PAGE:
It's one thing to enjoy success putting the ball in the hoop. Every NBA dog has his day, so to speak, and as MWP will often remind folks, he was once an NBA dog counted on as a primary or secondary scorer. What felt Mamba-esque was the degree-of-difficulty of these shots MWP continually canned. Bryant hits step-back jumpers like most folks breathe oxygen, but for a player with MWP's Bull/China shop tendencies, such grace is hardly a regular occurrence. On Wednesday night, MWP was wet while continually fading away, and often with the clock running down. Dude even beat the buzzer with what was basically a catch-and-shoot 3-pointer, launched with absolutely no air between his feet and the floor. In all, a quintet of treys were drained by a guy who has been erratic from distance all season.
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MWP made shots like this look easy.
The night was rounded out with 26, Metta's highest point total since joining the franchise. MWP has slowly been rounding into 2010 form over the past few weeks, and Wednesday night felt like the continuation of a nice trend.
3. MWP serving as a Kobe facsimile shouldn't be confused with the offense running smoothly without Kobe
As has been the case in all three games with Kobe in an impeccably tailored suit (#YesIAMJealous), the Lakers often labored to create looks of any kind, much less quality ones. The Lakers often played at an ideal tempo (slow), but not necessarily because the pace was masterfully controlled. In most cases, seconds were chewed up because Ramon Sessions, Steve Blake or anybody else serving as quarterback struggled to keep the machine oiled. When the big men were fronted, confusion followed. Scores at the rim were often the result of cleaning up misses, rather than pick-and-roll action or an orchestrated assault on the rim. As a result, long jumpers and 3-pointers ruled the evening. To their credit, the Lakers did a nice job converting, particularly from downtown.
But would you really want to depend on MWP and Matt Barnes to hit a combined eight 3-pointers as a reliable plan of attack? Neither would I.
Yes, the Lakers put up a solid point total on the road. And yes, Pau Gasol did himself a disservice by sometimes settling for jumpers rather than putting the ball on the floor and forcing defenders to actually check him. But overall, quality sets, beyond those setting up outside shots, were hard to come by. Kobe's skills and the attention he garners makes all the difference in the world, and Wednesday night was another reminder of this reality.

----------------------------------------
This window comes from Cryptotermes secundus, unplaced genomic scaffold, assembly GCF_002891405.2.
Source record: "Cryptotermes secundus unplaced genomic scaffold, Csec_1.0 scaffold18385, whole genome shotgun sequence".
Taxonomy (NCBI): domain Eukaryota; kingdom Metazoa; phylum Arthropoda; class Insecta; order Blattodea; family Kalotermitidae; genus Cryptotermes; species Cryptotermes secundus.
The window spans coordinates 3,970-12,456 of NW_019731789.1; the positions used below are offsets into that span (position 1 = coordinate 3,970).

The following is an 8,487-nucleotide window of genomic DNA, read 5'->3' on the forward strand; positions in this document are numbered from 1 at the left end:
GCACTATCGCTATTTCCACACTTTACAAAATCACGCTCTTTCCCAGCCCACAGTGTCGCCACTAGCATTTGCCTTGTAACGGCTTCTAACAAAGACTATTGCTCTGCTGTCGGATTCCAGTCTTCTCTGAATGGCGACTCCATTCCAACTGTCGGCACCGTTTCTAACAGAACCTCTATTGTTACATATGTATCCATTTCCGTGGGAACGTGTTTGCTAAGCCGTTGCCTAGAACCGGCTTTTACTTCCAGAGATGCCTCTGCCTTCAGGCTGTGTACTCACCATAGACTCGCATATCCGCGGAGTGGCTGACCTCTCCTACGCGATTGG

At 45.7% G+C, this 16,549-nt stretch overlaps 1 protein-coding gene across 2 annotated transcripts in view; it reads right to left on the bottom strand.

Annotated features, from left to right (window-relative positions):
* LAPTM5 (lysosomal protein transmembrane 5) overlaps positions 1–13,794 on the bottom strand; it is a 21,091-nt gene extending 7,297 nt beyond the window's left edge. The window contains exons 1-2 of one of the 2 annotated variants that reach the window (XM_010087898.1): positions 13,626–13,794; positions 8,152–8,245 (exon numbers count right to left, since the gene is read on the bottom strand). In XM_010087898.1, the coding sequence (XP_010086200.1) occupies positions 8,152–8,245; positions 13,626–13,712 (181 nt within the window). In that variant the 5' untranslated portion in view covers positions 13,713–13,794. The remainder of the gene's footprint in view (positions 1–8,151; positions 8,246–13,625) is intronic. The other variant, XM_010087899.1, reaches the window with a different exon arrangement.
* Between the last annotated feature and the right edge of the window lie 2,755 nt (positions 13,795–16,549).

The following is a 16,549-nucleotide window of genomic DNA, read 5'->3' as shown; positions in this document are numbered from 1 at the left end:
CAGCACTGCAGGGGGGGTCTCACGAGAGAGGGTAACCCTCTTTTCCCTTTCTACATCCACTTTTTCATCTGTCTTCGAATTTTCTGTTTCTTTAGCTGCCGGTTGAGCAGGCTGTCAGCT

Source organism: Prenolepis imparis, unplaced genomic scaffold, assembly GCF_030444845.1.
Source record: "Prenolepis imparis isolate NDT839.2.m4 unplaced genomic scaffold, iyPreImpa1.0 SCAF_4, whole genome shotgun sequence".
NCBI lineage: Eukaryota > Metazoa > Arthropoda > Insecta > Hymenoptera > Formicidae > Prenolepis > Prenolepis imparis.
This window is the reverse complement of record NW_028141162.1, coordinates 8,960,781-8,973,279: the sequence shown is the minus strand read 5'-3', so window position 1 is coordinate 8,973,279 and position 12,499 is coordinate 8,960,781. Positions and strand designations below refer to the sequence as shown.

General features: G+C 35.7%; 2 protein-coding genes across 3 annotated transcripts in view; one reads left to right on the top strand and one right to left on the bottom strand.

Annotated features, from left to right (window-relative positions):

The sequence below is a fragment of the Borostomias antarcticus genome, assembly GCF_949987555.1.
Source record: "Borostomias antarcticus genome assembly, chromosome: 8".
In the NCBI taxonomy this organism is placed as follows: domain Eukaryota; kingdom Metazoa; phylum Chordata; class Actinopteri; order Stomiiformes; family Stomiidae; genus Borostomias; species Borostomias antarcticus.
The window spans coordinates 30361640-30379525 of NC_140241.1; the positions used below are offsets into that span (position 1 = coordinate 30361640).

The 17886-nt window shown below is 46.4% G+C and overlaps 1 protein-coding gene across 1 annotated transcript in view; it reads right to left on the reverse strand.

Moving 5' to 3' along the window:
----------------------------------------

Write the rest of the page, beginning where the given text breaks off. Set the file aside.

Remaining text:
4. Still, these difficulties were offset due to a fantastic group effort from everyone who stepped on the floor.
Yes, the energy and urgency waned down the stretch of the fourth quarter with the game in hand. But all in all, the Lakers were easily as dialed in as we've seen them since the most recent contest against the Clippers, and possibly since March brought a sudden ability to score. In particular, the collective effort on defense was outstanding. The Spurs recorded just one offensive rebound, indicative of a night where they were destroyed on the glass. Shots were continuously contested. Rotations were crisp. And dudes hauled their butts back on defense, wrecking several fast break buckets for the Spurs.
Cliched as it may sound, the Lakers looked like a team that wanted it. These days, that's all fans have been asking for, and their wishes were answered and then some.
Bold Play of the Game: Again, MWP hit a catch-and-shoot 3-pointer with feet that might as well have been nailed to the floor. If he ever masters this shot, he'd be the king of all things H-O-R-S-E.